WHEN CORNELIUS GURLITT was recently laid to rest at a cemetery in Düsseldorf, a eulogist, speaking in style, quoted the pessimist philosopher of life Arthur Schopenhauer: “We share the same environment, but each lives in a different world.” The funeral was the provisional end to a farcical episode in a long-running play: the politics of memory. Still, many unanswered questions remain. Reason enough for Passages to commemorate Cornelius Gurlitt, the son of Hildebrand Gurlitt, who died more than half a century earlier, in 1956, in a car crash.

The episode opened in November 2013 with the belated disclosure that in 2012, German officials probably acting without sufficient legal authority had confiscated more than twelve hundred works of art that Gurlitt had inherited. His father had been a protagonist of the Nazis’ “Degenerate Art” operation, and so they suspected that looted art was among the pieces in Gurlitt’s Munich apartment. Additional and apparently more valuable works were subsequently discovered in a house near Salzburg. It now appears that the actual number of looted works is in the single digits and might well be zero. Even cases that initially seemed clear-cut, such as that of a painting by Henri Matisse, have come to appear rather ambiguous; German authorities have received several requests for restitution. The potential heirs are confronted with two different testaments, one of which puts a Swiss museum in an awkward spot: Gurlitt bequeathed the collection of pictures, whose value was grotesquely overstated in early reports, to the Kunstmuseum Bern. Its trustees will have to consider how to deal with this inheritance—Swiss collections are already rife with works whose fates are intertwined with the baneful history of the Third Reich. This makes Gurlitt’s legacy both a challenge and an opportunity.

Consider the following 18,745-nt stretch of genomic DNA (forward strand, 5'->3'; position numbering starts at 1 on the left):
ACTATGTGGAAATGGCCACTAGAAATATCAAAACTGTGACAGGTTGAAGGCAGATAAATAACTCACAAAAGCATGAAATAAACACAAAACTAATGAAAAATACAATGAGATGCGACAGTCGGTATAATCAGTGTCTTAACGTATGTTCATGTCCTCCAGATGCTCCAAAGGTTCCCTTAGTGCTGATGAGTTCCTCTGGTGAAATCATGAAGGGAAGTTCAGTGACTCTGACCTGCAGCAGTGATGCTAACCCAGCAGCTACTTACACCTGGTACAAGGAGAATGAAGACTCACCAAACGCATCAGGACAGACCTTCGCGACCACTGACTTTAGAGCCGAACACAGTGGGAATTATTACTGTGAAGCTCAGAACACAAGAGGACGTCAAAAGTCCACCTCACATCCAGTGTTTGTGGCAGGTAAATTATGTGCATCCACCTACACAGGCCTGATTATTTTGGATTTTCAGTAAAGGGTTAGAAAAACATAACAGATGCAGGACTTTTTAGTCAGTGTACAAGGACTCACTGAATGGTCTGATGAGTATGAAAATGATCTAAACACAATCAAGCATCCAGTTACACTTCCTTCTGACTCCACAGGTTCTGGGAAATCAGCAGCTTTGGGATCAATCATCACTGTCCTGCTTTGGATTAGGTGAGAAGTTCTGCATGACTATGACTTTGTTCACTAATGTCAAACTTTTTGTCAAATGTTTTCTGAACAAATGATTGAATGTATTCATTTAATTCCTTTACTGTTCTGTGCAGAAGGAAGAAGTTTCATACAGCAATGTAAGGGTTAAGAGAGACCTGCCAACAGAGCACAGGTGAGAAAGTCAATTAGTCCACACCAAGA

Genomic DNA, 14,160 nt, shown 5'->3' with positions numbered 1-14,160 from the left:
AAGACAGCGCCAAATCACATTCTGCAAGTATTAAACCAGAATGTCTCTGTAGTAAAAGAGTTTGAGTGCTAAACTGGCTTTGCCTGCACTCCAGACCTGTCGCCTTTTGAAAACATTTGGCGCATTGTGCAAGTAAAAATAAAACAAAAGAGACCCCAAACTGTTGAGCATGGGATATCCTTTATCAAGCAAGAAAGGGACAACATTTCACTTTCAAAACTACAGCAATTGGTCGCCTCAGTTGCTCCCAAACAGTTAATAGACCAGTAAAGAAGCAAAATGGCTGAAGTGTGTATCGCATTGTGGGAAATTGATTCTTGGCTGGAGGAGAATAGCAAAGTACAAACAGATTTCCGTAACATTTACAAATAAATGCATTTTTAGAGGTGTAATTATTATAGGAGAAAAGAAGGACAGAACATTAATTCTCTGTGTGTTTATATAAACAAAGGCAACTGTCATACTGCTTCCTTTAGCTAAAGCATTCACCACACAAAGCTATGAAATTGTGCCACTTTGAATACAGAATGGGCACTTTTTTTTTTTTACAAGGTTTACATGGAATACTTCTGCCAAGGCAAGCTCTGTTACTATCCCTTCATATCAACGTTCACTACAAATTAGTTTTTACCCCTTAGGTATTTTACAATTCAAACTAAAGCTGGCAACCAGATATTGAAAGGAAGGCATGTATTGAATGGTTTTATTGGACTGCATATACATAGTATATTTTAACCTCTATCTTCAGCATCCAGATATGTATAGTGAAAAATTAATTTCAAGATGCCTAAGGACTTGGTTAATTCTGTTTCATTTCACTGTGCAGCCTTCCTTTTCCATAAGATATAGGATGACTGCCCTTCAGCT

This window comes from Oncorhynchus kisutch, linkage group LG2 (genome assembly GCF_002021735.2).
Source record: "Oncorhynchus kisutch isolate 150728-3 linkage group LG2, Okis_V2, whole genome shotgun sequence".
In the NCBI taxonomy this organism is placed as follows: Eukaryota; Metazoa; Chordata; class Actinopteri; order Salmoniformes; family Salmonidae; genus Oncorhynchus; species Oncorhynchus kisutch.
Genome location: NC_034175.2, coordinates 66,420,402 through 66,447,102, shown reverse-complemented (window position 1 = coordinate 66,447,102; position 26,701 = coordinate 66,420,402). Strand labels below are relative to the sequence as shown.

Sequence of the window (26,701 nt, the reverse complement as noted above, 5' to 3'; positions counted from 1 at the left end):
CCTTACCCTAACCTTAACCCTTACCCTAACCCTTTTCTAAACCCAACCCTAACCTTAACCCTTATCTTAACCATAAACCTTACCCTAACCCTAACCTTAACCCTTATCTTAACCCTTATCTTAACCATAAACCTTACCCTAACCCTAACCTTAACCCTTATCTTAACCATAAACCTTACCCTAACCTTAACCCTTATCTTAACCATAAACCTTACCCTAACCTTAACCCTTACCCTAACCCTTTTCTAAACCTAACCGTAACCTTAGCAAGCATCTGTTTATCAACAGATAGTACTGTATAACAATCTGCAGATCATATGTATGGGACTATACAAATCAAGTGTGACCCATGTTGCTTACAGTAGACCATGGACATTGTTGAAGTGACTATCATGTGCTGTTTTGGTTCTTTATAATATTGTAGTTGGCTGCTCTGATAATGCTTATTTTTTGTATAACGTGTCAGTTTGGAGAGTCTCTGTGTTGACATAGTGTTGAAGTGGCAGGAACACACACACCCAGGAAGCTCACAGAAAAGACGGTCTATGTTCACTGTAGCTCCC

Gurlitt seems to have been an aging recluse and art enthusiast who now and then drew on his parents’ collection to help pay for what appears to have been a modest lifestyle. Some sales were transacted in Switzerland, and on one such occasion, Gurlitt attracted the attention of the German customs authorities by traveling with a considerable sum in cash; although he was under no obligation to report the money, his actions prompted suspicions of tax evasion. The ensuing firestorm in German newsweeklies and national daily papers as well as the international press was symptomatic of a media landscape in which some journalists seemed to have lost all sense of decency. Speculating wildly, commentators blew the case up into a sensation and created the sense that one of the last-surviving major war criminals had been caught. The reports and editorials with their sometimes-sanctimonious tone and lack of interest in the legal details was one thing; another was the glaring light the case shone on provenance research and restitution machinery, which is all too often driven by profit seeking and careerism beneath a moralistic veneer.